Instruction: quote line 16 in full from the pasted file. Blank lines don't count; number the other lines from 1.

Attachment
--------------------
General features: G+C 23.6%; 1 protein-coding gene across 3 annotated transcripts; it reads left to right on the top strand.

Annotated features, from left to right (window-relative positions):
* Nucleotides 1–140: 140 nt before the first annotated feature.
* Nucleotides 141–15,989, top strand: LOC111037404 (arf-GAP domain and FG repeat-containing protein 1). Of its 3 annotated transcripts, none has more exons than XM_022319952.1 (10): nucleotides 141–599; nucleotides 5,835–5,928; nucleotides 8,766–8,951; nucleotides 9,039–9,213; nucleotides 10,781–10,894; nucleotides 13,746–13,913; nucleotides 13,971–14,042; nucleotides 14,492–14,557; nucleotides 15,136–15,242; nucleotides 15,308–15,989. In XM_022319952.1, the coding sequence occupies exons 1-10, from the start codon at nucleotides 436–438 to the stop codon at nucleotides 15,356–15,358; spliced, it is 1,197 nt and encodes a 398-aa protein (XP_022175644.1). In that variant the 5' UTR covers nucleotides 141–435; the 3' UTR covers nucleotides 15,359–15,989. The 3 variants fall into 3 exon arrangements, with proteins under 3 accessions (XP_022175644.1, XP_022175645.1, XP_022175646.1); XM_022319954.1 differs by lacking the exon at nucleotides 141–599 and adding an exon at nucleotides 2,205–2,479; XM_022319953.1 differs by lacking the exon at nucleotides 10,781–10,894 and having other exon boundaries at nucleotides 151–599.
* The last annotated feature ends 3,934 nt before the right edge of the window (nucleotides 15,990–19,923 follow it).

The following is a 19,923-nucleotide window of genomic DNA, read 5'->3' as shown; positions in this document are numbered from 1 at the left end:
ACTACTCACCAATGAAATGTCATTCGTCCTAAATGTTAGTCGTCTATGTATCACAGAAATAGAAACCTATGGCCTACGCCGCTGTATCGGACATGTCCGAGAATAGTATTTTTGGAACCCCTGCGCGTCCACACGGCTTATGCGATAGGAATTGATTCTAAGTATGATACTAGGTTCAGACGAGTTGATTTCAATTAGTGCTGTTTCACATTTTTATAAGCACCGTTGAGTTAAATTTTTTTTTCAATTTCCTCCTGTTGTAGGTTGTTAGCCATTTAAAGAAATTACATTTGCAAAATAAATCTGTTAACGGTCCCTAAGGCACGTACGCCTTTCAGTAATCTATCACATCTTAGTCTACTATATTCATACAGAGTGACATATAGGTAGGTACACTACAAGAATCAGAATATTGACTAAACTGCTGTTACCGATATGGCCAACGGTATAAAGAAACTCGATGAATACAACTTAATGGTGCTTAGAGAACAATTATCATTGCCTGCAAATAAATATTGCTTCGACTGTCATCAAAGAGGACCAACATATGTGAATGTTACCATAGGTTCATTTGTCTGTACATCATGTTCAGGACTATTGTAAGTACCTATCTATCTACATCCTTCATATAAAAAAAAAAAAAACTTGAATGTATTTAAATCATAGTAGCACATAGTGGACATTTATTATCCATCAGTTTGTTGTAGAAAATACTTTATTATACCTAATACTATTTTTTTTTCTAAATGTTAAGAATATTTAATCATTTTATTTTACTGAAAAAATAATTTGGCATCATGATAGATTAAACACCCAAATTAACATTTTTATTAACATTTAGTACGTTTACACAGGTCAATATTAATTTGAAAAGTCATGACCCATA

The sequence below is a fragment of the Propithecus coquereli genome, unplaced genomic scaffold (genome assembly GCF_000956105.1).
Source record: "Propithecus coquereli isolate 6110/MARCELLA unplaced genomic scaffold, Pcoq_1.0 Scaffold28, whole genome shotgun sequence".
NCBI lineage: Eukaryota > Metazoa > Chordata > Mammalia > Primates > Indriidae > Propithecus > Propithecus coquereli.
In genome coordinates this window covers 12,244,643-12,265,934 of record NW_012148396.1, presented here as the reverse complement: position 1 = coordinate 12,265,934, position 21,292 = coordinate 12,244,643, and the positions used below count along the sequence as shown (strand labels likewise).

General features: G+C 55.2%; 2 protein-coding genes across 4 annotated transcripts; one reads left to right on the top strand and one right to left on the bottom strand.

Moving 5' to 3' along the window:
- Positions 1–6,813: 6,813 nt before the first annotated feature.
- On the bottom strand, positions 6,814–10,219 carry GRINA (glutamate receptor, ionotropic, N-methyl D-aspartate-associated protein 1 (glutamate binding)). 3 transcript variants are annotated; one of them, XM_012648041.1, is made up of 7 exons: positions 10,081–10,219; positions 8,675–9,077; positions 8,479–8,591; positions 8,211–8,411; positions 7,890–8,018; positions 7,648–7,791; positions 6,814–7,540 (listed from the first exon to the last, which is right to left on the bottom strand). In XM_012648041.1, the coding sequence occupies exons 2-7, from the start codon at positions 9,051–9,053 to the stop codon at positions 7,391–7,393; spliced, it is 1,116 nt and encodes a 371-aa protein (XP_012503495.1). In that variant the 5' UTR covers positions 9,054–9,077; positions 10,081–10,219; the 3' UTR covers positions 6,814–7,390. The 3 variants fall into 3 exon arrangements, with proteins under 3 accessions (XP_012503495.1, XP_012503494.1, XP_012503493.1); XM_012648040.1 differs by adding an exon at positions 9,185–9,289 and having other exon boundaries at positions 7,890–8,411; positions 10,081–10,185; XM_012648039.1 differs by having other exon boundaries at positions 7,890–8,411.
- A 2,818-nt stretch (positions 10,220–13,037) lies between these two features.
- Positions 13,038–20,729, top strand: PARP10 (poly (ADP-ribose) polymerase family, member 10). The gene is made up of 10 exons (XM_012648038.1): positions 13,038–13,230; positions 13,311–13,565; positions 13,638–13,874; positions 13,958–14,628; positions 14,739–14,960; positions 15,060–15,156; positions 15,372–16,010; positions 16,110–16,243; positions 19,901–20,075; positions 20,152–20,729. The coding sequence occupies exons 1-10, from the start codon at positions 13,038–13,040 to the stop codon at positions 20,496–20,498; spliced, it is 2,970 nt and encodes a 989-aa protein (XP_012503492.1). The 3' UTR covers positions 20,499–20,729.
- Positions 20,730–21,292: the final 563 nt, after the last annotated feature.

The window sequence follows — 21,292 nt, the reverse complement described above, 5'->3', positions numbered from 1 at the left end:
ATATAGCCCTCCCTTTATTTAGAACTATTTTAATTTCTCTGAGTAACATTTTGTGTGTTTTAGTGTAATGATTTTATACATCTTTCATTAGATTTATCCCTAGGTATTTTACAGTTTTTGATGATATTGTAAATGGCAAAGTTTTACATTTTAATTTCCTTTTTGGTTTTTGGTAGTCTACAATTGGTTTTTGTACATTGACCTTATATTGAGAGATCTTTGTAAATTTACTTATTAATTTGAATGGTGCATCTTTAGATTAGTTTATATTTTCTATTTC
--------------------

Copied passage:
- A 2,818-nt stretch (positions 10,220–13,037) lies between these two features.